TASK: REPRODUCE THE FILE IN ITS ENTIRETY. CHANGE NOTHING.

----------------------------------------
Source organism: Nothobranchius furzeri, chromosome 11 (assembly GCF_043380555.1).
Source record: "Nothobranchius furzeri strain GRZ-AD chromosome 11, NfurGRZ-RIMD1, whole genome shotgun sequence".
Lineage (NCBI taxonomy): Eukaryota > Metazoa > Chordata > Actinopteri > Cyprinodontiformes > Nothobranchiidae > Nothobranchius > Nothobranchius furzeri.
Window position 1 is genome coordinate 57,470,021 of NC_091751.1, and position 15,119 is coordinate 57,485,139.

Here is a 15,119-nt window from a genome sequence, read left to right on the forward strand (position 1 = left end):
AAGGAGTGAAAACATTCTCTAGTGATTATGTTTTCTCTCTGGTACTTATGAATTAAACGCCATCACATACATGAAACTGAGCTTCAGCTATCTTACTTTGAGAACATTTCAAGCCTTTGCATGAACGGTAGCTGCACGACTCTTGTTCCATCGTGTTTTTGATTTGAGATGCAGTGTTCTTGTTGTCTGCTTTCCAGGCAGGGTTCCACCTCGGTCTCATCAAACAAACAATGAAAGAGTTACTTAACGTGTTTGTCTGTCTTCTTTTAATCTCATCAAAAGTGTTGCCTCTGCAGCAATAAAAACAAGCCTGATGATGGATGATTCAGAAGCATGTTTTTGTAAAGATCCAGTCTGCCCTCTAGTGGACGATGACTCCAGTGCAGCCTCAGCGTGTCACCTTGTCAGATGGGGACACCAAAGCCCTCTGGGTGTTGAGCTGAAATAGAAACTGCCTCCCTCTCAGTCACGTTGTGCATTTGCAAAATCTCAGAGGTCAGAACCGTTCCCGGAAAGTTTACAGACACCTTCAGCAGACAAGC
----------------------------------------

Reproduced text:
Source organism: Nothobranchius furzeri, chromosome 11 (assembly GCF_043380555.1).
Source record: "Nothobranchius furzeri strain GRZ-AD chromosome 11, NfurGRZ-RIMD1, whole genome shotgun sequence".
Lineage (NCBI taxonomy): Eukaryota > Metazoa > Chordata > Actinopteri > Cyprinodontiformes > Nothobranchiidae > Nothobranchius > Nothobranchius furzeri.
Window position 1 is genome coordinate 57,470,021 of NC_091751.1, and position 15,119 is coordinate 57,485,139.

Here is a 15,119-nt window from a genome sequence, read left to right on the forward strand (position 1 = left end):
AAGGAGTGAAAACATTCTCTAGTGATTATGTTTTCTCTCTGGTACTTATGAATTAAACGCCATCACATACATGAAACTGAGCTTCAGCTATCTTACTTTGAGAACATTTCAAGCCTTTGCATGAACGGTAGCTGCACGACTCTTGTTCCATCGTGTTTTTGATTTGAGATGCAGTGTTCTTGTTGTCTGCTTTCCAGGCAGGGTTCCACCTCGGTCTCATCAAACAAACAATGAAAGAGTTACTTAACGTGTTTGTCTGTCTTCTTTTAATCTCATCAAAAGTGTTGCCTCTGCAGCAATAAAAACAAGCCTGATGATGGATGATTCAGAAGCATGTTTTTGTAAAGATCCAGTCTGCCCTCTAGTGGACGATGACTCCAGTGCAGCCTCAGCGTGTCACCTTGTCAGATGGGGACACCAAAGCCCTCTGGGTGTTGAGCTGAAATAGAAACTGCCTCCCTCTCAGTCACGTTGTGCATTTGCAAAATCTCAGAGGTCAGAACCGTTCCCGGAAAGTTTACAGACACCTTCAGCAGACAAGC